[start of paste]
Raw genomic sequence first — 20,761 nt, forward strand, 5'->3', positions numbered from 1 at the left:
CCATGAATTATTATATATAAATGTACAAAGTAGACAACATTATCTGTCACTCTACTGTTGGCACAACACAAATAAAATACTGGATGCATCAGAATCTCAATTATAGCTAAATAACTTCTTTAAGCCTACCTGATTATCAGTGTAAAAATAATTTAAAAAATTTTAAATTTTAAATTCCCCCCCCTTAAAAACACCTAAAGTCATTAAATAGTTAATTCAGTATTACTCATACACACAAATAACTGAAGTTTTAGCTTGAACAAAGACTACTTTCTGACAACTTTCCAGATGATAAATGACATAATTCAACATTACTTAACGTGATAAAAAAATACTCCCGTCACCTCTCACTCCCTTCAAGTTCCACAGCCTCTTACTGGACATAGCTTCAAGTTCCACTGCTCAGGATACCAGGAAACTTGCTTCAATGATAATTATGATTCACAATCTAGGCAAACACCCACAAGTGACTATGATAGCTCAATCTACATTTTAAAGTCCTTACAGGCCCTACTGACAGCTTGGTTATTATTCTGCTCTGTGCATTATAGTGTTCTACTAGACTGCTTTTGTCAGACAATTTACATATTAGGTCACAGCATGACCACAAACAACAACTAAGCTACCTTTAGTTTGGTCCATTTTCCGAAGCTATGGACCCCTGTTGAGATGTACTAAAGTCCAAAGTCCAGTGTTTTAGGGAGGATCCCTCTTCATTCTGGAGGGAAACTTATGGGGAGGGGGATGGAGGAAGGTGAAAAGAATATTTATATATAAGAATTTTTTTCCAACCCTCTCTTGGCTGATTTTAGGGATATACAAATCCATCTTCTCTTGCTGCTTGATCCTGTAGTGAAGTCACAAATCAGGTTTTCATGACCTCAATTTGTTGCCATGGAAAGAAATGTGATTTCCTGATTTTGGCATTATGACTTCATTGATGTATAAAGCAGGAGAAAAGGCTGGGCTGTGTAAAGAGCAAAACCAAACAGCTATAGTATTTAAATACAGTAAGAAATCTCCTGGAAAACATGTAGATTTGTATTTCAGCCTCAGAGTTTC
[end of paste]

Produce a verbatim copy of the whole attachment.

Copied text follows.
Raw genomic sequence first — 20,761 nt, forward strand, 5'->3', positions numbered from 1 at the left:
CCATGAATTATTATATATAAATGTACAAAGTAGACAACATTATCTGTCACTCTACTGTTGGCACAACACAAATAAAATACTGGATGCATCAGAATCTCAATTATAGCTAAATAACTTCTTTAAGCCTACCTGATTATCAGTGTAAAAATAATTTAAAAAATTTTAAATTTTAAATTCCCCCCCCTTAAAAACACCTAAAGTCATTAAATAGTTAATTCAGTATTACTCATACACACAAATAACTGAAGTTTTAGCTTGAACAAAGACTACTTTCTGACAACTTTCCAGATGATAAATGACATAATTCAACATTACTTAACGTGATAAAAAAATACTCCCGTCACCTCTCACTCCCTTCAAGTTCCACAGCCTCTTACTGGACATAGCTTCAAGTTCCACTGCTCAGGATACCAGGAAACTTGCTTCAATGATAATTATGATTCACAATCTAGGCAAACACCCACAAGTGACTATGATAGCTCAATCTACATTTTAAAGTCCTTACAGGCCCTACTGACAGCTTGGTTATTATTCTGCTCTGTGCATTATAGTGTTCTACTAGACTGCTTTTGTCAGACAATTTACATATTAGGTCACAGCATGACCACAAACAACAACTAAGCTACCTTTAGTTTGGTCCATTTTCCGAAGCTATGGACCCCTGTTGAGATGTACTAAAGTCCAAAGTCCAGTGTTTTAGGGAGGATCCCTCTTCATTCTGGAGGGAAACTTATGGGGAGGGGGATGGAGGAAGGTGAAAAGAATATTTATATATAAGAATTTTTTTCCAACCCTCTCTTGGCTGATTTTAGGGATATACAAATCCATCTTCTCTTGCTGCTTGATCCTGTAGTGAAGTCACAAATCAGGTTTTCATGACCTCAATTTGTTGCCATGGAAAGAAATGTGATTTCCTGATTTTGGCATTATGACTTCATTGATGTATAAAGCAGGAGAAAAGGCTGGGCTGTGTAAAGAGCAAAACCAAACAGCTATAGTATTTAAATACAGTAAGAAATCTCCTGGAAAACATGTAGATTTGTATTTCAGCCTCAGAGTTTC